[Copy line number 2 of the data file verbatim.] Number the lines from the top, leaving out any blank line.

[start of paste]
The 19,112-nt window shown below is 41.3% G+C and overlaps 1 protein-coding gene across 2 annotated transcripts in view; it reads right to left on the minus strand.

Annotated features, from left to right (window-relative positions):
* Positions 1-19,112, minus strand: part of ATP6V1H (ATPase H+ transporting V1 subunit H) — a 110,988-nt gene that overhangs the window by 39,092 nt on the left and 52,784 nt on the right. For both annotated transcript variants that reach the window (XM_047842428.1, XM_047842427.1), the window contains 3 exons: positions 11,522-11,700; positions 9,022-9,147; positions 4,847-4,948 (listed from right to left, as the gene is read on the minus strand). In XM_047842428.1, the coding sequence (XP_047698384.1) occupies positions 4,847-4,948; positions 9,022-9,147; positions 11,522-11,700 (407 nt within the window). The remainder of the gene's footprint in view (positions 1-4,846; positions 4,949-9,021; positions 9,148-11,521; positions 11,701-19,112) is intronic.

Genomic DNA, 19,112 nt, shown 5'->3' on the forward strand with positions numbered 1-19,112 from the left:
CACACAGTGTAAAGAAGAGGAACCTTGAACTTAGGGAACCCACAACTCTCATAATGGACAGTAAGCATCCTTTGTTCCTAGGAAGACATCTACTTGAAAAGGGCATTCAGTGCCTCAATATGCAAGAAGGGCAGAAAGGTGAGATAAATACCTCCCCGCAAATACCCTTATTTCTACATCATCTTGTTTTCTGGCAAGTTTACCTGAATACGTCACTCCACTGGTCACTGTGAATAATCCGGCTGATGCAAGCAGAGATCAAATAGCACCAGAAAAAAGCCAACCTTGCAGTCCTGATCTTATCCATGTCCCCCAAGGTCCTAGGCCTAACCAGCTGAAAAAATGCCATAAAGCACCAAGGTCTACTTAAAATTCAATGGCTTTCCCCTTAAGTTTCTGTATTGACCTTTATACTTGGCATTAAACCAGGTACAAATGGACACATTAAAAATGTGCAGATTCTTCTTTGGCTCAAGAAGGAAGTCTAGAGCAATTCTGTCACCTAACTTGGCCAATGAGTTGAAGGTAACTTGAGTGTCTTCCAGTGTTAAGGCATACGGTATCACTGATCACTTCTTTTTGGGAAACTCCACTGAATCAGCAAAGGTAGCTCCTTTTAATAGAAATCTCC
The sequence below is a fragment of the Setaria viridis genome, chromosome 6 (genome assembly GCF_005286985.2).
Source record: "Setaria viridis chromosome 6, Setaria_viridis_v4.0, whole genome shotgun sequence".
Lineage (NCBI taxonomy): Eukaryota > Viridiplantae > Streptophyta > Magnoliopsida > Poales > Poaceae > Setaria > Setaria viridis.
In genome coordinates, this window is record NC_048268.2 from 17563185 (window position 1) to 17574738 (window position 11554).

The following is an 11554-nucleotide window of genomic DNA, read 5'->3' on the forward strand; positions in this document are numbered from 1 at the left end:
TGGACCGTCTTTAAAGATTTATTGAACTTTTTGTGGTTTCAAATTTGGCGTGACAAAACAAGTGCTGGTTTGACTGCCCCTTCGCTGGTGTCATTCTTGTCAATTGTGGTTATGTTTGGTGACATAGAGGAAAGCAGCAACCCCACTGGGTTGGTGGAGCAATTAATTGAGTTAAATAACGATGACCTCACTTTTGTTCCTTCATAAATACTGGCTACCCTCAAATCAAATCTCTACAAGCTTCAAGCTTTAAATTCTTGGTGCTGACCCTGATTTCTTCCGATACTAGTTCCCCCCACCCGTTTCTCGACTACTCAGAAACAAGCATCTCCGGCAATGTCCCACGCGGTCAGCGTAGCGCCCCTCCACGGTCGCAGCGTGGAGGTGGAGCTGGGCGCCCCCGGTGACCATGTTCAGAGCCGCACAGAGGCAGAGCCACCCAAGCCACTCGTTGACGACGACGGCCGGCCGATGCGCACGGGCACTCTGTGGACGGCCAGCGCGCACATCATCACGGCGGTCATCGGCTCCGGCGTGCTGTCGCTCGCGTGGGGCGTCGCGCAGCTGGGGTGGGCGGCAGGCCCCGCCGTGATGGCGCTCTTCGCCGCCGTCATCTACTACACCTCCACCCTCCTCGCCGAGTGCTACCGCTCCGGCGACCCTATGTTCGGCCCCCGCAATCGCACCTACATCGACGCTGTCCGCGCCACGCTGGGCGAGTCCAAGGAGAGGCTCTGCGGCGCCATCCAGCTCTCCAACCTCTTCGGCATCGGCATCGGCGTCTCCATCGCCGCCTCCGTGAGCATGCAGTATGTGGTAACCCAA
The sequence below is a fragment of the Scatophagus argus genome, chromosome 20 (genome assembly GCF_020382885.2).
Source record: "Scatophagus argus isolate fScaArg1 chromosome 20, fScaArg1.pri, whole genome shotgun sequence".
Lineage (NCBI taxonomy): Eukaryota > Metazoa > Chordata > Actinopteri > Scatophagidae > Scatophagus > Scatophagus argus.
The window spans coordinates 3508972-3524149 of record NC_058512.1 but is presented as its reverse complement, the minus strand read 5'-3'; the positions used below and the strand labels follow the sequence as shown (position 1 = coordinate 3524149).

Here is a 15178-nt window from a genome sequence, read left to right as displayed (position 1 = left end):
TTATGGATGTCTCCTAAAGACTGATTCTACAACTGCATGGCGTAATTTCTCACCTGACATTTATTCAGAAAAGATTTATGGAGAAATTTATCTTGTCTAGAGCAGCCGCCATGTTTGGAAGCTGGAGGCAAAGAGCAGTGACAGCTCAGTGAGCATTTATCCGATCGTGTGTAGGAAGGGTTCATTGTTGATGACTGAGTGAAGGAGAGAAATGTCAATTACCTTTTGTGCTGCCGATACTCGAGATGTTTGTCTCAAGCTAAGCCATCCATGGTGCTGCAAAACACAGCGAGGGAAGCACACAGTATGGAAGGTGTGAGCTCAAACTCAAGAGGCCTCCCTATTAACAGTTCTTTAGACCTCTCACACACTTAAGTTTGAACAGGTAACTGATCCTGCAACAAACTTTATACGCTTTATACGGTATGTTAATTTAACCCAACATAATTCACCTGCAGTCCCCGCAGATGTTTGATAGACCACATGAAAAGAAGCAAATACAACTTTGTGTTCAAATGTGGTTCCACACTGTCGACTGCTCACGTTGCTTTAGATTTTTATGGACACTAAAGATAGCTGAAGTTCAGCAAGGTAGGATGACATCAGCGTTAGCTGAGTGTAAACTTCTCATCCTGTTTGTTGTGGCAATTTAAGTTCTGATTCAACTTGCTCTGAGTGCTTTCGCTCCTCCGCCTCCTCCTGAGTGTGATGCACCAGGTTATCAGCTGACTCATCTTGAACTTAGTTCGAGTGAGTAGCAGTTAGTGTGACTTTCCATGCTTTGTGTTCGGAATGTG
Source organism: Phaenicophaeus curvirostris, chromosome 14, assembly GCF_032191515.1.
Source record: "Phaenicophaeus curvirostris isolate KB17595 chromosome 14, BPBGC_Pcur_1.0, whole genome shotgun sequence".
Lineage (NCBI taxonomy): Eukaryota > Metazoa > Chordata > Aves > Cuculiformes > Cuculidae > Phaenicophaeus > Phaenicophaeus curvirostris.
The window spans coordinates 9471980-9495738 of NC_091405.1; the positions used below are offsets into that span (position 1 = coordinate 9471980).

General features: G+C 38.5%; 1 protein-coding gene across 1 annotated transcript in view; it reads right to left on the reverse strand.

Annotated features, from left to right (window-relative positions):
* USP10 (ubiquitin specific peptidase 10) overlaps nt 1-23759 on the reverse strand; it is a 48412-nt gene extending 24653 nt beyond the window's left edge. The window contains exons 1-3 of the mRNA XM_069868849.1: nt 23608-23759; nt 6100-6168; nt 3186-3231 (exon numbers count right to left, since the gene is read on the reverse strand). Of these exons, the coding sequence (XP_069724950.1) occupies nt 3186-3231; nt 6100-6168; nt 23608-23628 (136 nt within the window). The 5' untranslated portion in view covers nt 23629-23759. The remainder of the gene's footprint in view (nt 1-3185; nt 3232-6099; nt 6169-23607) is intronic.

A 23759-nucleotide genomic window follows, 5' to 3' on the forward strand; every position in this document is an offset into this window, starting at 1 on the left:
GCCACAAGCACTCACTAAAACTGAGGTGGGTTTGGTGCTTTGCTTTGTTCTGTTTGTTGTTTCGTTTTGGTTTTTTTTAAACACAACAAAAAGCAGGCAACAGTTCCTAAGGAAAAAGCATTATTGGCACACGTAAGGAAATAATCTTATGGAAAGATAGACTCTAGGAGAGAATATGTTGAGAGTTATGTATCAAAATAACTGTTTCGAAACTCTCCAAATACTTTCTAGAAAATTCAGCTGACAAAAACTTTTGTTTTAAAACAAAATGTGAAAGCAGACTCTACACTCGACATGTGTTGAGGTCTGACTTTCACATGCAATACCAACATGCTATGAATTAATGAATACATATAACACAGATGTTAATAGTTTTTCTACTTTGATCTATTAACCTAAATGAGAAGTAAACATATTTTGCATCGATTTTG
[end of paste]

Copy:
Annotated features, from left to right (window-relative positions):